Thursday, September 10, 2009

Starting Tomato Seeds

When it comes to growing plants from seed, tomatoes are among the most rewarding. For one thing, I still find it hard to fathom that the tiny seedling of September will grow into the huge vine of January. Seeds in general are tiny miracles, but tomato seeds have at least one special attribute: they often germinate very quickly (sometimes as quickly as 4 days). This is good for impatient people like me.

I started my seeds on September 6, a little less than a week ago, in a custom-blended soilless seedling mix. You can certainly buy your own seedling media, but I make my own because it's cheaper. With the exception of the bat guano, you can find all of the ingredients listed below in almost any garden center. My seedling mix this year was comprised of:
  • 2 parts sphagnum peat moss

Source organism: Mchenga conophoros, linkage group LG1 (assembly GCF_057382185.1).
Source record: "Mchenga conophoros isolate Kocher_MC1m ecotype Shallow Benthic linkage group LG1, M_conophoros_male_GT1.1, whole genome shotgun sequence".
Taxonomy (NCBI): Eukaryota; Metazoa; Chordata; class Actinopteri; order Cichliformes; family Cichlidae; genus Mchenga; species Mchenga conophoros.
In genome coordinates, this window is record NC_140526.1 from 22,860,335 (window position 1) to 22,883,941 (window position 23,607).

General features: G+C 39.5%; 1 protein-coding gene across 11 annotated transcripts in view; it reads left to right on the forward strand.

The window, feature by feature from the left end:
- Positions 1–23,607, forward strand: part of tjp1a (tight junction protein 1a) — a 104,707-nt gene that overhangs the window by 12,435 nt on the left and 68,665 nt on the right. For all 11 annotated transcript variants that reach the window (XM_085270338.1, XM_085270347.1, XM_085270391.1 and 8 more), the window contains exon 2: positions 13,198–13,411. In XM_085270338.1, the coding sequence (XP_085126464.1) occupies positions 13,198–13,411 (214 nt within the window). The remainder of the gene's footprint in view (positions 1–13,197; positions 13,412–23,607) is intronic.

• 1 part perlite
  • dolomite lime
  • bat guano
The lime raises the pH as well as supplies calcium and magnesium—both of which are important for tomatoes (much more on that later). The bat guano is an organic, low-strength fertilizer that supplies nutrients to the developing seedling, which strengthens the plant. Don't worry, though. You don't need guano to start seeds. In fact, you should be careful of any fertilizer in a seedling mix--too much fertilizer results in "hot" soil that can easily kill young seedlings.

Once my mix was complete, I filled a tray full of 2" Jiffy pots and sowed the tomato seeds about 1/4-inch deep. My first really successful year, I started out with cherry, plum, and Big Boy tomatoes. I'd highly recommend these varieties--they are heavy producers and generally forgiving. This year, however, I'm going a little exotic and planting four varieties that I ordered from the Tomato Growers Supply Company:

  • Azoychka, a yellow, early season tomato with citrus notes
  • Homestead 24, a red tomato bred especially for hot climates like South Florida
  • Marvel Stripe, a large heirloom tomato with striped yellow and red fruit
  • Giant Belgium, a ginormous red beefsteak tomato with fruit that weighs 2 lbs.
In all, I spent about $13 on seeds and probably a few bucks on soil and Jiffy pots. So far, I'm still well within budget ...

Up tomorrow: the first seedlings emerge.

1 comment:

  1. Is it possible to get good results starting seeds right in the garden?